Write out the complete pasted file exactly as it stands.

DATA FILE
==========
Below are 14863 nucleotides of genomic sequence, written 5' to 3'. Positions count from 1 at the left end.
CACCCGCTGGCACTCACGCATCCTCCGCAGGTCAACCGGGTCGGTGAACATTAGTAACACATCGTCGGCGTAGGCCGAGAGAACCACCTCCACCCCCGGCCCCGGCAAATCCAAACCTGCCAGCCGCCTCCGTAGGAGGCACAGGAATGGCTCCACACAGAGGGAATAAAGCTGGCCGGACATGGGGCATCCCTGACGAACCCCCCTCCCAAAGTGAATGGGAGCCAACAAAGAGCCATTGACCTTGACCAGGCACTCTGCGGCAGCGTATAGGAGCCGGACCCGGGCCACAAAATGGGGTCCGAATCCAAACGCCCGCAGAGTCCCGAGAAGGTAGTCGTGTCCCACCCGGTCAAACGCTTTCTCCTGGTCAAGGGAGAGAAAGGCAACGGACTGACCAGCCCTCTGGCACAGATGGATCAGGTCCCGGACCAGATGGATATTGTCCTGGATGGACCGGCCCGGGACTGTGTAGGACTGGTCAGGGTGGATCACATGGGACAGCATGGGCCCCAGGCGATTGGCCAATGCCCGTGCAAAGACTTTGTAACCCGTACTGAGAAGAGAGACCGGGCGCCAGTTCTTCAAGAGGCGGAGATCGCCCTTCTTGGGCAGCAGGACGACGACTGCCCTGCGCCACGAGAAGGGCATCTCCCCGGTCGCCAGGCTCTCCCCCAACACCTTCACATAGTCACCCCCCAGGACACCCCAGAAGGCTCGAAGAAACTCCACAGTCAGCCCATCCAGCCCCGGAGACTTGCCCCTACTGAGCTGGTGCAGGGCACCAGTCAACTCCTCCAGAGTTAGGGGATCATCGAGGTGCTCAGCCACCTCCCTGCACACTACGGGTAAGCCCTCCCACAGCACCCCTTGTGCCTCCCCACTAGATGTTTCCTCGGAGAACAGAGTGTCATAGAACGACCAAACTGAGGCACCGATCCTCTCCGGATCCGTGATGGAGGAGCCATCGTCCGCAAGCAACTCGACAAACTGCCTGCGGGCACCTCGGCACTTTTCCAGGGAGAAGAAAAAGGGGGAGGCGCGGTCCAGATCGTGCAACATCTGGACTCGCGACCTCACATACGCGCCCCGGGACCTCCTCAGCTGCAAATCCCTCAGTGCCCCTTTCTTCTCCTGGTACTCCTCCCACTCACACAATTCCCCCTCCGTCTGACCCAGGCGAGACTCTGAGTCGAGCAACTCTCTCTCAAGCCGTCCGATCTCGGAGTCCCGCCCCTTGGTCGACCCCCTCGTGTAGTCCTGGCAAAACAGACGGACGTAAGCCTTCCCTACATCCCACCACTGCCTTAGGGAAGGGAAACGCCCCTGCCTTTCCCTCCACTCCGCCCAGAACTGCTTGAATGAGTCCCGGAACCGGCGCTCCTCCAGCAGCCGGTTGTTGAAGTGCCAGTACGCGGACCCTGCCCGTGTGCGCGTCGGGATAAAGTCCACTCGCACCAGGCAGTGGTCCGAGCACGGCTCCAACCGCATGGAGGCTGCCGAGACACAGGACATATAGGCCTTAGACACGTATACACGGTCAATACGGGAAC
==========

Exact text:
Below are 14863 nucleotides of genomic sequence, written 5' to 3'. Positions count from 1 at the left end.
CACCCGCTGGCACTCACGCATCCTCCGCAGGTCAACCGGGTCGGTGAACATTAGTAACACATCGTCGGCGTAGGCCGAGAGAACCACCTCCACCCCCGGCCCCGGCAAATCCAAACCTGCCAGCCGCCTCCGTAGGAGGCACAGGAATGGCTCCACACAGAGGGAATAAAGCTGGCCGGACATGGGGCATCCCTGACGAACCCCCCTCCCAAAGTGAATGGGAGCCAACAAAGAGCCATTGACCTTGACCAGGCACTCTGCGGCAGCGTATAGGAGCCGGACCCGGGCCACAAAATGGGGTCCGAATCCAAACGCCCGCAGAGTCCCGAGAAGGTAGTCGTGTCCCACCCGGTCAAACGCTTTCTCCTGGTCAAGGGAGAGAAAGGCAACGGACTGACCAGCCCTCTGGCACAGATGGATCAGGTCCCGGACCAGATGGATATTGTCCTGGATGGACCGGCCCGGGACTGTGTAGGACTGGTCAGGGTGGATCACATGGGACAGCATGGGCCCCAGGCGATTGGCCAATGCCCGTGCAAAGACTTTGTAACCCGTACTGAGAAGAGAGACCGGGCGCCAGTTCTTCAAGAGGCGGAGATCGCCCTTCTTGGGCAGCAGGACGACGACTGCCCTGCGCCACGAGAAGGGCATCTCCCCGGTCGCCAGGCTCTCCCCCAACACCTTCACATAGTCACCCCCCAGGACACCCCAGAAGGCTCGAAGAAACTCCACAGTCAGCCCATCCAGCCCCGGAGACTTGCCCCTACTGAGCTGGTGCAGGGCACCAGTCAACTCCTCCAGAGTTAGGGGATCATCGAGGTGCTCAGCCACCTCCCTGCACACTACGGGTAAGCCCTCCCACAGCACCCCTTGTGCCTCCCCACTAGATGTTTCCTCGGAGAACAGAGTGTCATAGAACGACCAAACTGAGGCACCGATCCTCTCCGGATCCGTGATGGAGGAGCCATCGTCCGCAAGCAACTCGACAAACTGCCTGCGGGCACCTCGGCACTTTTCCAGGGAGAAGAAAAAGGGGGAGGCGCGGTCCAGATCGTGCAACATCTGGACTCGCGACCTCACATACGCGCCCCGGGACCTCCTCAGCTGCAAATCCCTCAGTGCCCCTTTCTTCTCCTGGTACTCCTCCCACTCACACAATTCCCCCTCCGTCTGACCCAGGCGAGACTCTGAGTCGAGCAACTCTCTCTCAAGCCGTCCGATCTCGGAGTCCCGCCCCTTGGTCGACCCCCTCGTGTAGTCCTGGCAAAACAGACGGACGTAAGCCTTCCCTACATCCCACCACTGCCTTAGGGAAGGGAAACGCCCCTGCCTTTCCCTCCACTCCGCCCAGAACTGCTTGAATGAGTCCCGGAACCGGCGCTCCTCCAGCAGCCGGTTGTTGAAGTGCCAGTACGCGGACCCTGCCCGTGTGCGCGTCGGGATAAAGTCCACTCGCACCAGGCAGTGGTCCGAGCACGGCTCCAACCGCATGGAGGCTGCCGAGACACAGGACATATAGGCCTTAGACACGTATACACGGTCAATACGGGAAC